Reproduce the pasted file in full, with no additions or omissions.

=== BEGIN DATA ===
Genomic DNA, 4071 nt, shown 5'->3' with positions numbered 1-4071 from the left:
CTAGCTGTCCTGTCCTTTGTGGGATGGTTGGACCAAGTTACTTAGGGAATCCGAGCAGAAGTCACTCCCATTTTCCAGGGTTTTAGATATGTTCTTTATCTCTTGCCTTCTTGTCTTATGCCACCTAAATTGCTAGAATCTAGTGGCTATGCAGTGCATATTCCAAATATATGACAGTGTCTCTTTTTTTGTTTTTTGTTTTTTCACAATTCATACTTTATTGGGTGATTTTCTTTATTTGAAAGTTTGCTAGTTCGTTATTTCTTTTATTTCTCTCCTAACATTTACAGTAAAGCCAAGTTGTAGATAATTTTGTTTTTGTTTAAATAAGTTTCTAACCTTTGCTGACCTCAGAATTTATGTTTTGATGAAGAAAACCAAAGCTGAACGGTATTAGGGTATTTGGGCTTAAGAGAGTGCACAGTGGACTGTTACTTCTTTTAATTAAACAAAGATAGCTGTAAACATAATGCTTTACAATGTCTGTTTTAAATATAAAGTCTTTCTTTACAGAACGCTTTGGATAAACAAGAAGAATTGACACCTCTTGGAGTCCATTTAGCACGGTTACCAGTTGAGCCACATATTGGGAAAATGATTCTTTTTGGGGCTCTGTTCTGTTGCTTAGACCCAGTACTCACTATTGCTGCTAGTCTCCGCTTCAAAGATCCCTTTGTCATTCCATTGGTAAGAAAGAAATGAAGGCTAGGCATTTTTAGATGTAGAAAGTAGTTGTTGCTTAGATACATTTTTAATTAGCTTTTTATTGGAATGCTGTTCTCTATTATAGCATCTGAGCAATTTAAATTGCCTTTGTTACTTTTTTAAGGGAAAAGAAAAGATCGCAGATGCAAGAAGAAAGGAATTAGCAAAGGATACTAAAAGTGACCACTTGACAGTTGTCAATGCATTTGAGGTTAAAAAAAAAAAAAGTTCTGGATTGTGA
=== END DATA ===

Genomic DNA, 4071 nt, shown 5'->3' with positions numbered 1-4071 from the left:
CTAGCTGTCCTGTCCTTTGTGGGATGGTTGGACCAAGTTACTTAGGGAATCCGAGCAGAAGTCACTCCCATTTTCCAGGGTTTTAGATATGTTCTTTATCTCTTGCCTTCTTGTCTTATGCCACCTAAATTGCTAGAATCTAGTGGCTATGCAGTGCATATTCCAAATATATGACAGTGTCTCTTTTTTTGTTTTTTGTTTTTTCACAATTCATACTTTATTGGGTGATTTTCTTTATTTGAAAGTTTGCTAGTTCGTTATTTCTTTTATTTCTCTCCTAACATTTACAGTAAAGCCAAGTTGTAGATAATTTTGTTTTTGTTTAAATAAGTTTCTAACCTTTGCTGACCTCAGAATTTATGTTTTGATGAAGAAAACCAAAGCTGAACGGTATTAGGGTATTTGGGCTTAAGAGAGTGCACAGTGGACTGTTACTTCTTTTAATTAAACAAAGATAGCTGTAAACATAATGCTTTACAATGTCTGTTTTAAATATAAAGTCTTTCTTTACAGAACGCTTTGGATAAACAAGAAGAATTGACACCTCTTGGAGTCCATTTAGCACGGTTACCAGTTGAGCCACATATTGGGAAAATGATTCTTTTTGGGGCTCTGTTCTGTTGCTTAGACCCAGTACTCACTATTGCTGCTAGTCTCCGCTTCAAAGATCCCTTTGTCATTCCATTGGTAAGAAAGAAATGAAGGCTAGGCATTTTTAGATGTAGAAAGTAGTTGTTGCTTAGATACATTTTTAATTAGCTTTTTATTGGAATGCTGTTCTCTATTATAGCATCTGAGCAATTTAAATTGCCTTTGTTACTTTTTTAAGGGAAAAGAAAAGATCGCAGATGCAAGAAGAAAGGAATTAGCAAAGGATACTAAAAGTGACCACTTGACAGTTGTCAATGCATTTGAGGTTAAAAAAAAAAAAAGTTCTGGATTGTGA